People’s memories of watching television footage of some of the most significant events in Wales from 1950 – 2000, can now be viewed on a new website funded by Jisc for researchers, teachers and the general public.
Historical events such as the Aberfan disaster in 1966, the Miners’ Strike in 1984 and the Queen’s Coronation in 1953 are some of the important events to have been documented and placed on the website, created by Aberystwyth University as part of Jisc’s investment in opening up valuable content online.
As well as interviews with contributors and film footage the website, which is called Media and Memory in Wales, also includes maps, documents and photographs.
Professor Iwan Rhys Morus, from the Department of History and Welsh History and leading the project, explains: “The website will be a vital resource for academic researchers, professionals in the media and policy makers. You could easily spend hours searching through the stories that are collected here.If you are inspired to share your own memory of watching these events and of the impact of television on your life, you can contribute to People’s Collection Wales.”
The project was carried out by Aberystwyth University’s History and Welsh History Department with support from project partners Culturenet Cymru. Other partners are BBC Wales whose footage of the events provided an important spur for peoples’ memories, and the National Screen and Sound Archive at the National Library of Wales where the content will be archived.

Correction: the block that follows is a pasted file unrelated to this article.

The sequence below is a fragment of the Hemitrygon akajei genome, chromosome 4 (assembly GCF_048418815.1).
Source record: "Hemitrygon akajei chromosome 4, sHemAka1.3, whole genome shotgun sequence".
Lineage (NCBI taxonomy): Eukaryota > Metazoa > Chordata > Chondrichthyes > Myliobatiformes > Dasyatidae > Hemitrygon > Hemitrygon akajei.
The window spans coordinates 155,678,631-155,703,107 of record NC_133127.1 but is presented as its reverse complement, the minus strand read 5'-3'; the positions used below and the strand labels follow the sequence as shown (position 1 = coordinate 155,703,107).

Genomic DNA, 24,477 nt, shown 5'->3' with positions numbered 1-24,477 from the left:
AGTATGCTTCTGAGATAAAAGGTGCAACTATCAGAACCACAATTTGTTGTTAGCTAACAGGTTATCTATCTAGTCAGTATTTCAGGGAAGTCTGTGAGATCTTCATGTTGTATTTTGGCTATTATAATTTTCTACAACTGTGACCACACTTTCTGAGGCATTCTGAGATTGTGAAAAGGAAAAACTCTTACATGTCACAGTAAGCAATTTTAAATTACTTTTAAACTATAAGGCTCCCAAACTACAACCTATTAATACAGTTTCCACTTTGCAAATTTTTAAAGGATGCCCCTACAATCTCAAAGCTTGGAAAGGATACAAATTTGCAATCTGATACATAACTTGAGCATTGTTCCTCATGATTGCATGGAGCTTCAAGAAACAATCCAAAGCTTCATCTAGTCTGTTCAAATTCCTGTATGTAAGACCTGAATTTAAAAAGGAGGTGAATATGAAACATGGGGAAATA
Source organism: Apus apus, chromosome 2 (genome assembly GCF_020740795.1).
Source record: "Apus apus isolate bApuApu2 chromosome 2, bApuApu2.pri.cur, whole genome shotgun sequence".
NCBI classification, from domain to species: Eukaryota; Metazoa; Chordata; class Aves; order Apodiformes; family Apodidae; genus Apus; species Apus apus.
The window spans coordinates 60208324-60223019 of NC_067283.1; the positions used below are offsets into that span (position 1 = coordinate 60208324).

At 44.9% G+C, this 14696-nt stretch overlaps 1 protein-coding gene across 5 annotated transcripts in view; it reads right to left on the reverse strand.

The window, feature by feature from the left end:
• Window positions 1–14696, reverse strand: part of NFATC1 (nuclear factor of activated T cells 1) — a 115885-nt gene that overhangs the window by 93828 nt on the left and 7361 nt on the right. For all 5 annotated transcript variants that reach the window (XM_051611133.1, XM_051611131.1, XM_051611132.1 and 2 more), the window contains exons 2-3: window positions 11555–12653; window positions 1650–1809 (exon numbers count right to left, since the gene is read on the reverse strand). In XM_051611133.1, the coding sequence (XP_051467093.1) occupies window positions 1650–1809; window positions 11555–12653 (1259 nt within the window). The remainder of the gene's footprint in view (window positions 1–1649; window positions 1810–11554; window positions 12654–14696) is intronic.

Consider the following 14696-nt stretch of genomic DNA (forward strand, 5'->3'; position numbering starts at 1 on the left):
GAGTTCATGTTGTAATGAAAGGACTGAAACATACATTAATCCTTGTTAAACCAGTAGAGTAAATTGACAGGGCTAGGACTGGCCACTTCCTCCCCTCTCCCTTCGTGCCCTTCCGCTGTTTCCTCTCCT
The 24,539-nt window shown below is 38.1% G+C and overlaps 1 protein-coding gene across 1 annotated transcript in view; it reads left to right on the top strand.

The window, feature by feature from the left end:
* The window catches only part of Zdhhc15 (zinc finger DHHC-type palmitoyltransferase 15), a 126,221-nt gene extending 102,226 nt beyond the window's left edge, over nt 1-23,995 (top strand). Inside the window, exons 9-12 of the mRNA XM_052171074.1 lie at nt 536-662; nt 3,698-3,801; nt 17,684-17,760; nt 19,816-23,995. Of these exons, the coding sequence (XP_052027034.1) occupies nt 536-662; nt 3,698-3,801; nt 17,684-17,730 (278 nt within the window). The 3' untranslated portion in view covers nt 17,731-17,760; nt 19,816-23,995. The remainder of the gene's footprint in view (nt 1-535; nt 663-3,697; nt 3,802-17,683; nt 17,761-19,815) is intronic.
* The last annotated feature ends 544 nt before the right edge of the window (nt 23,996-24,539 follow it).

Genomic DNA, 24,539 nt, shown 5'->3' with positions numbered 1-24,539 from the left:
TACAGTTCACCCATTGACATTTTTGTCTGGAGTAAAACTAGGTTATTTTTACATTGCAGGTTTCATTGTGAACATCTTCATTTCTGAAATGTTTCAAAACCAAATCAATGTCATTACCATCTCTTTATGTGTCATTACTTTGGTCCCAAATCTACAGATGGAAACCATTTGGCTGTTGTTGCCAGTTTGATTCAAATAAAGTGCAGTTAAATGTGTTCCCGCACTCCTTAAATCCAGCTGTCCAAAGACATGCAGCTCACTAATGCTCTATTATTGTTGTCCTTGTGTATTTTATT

Thanks to Andrew Brown at Swansea University for this interesting link:
A review of the trends and issues affecting academic libraries in higher education
The report of the Working Group chaired by Dame Janet Finch published on 18 June recommends a programme of action to enable more people to read and use the publications arising from research. Better, faster communication of research results will bring benefits for public services and for economic growth. It will also bring improved efficiency for researchers, and opportunities for more public engagement with research.
The internet has brought much better access to research results for members of the academic community. But the full benefits of the digital and online revolutions have yet to be realised, especially for business, the professions, and the general public. Many people have expressed the ambition for a worldwide open access regime. The key policy questions are how to promote that shift in an ordered way which promotes innovation and maximises the benefits while minimising the risks.
The report recommends actions which can be taken in the UK which would help to promote much greater and faster access, while recognising that research and publications are international. It envisages that several different channels for communicating research results will remain important over the next few years, but recommends a clear policy direction in the UK towards support for open access publishing. This means that publishers receive their revenues from authors rather than readers, and so research articles become freely accessible to everyone immediately upon publication.
At the same time, the report recommends extensions to current licensing arrangements in the higher education, health and other sectors; and it welcomes recent moves by publishers to provide access to the great majority of journals in public libraries.
The full report is available for downloading, along with an executive summary. http://www.researchinfonet.org/publish/finch/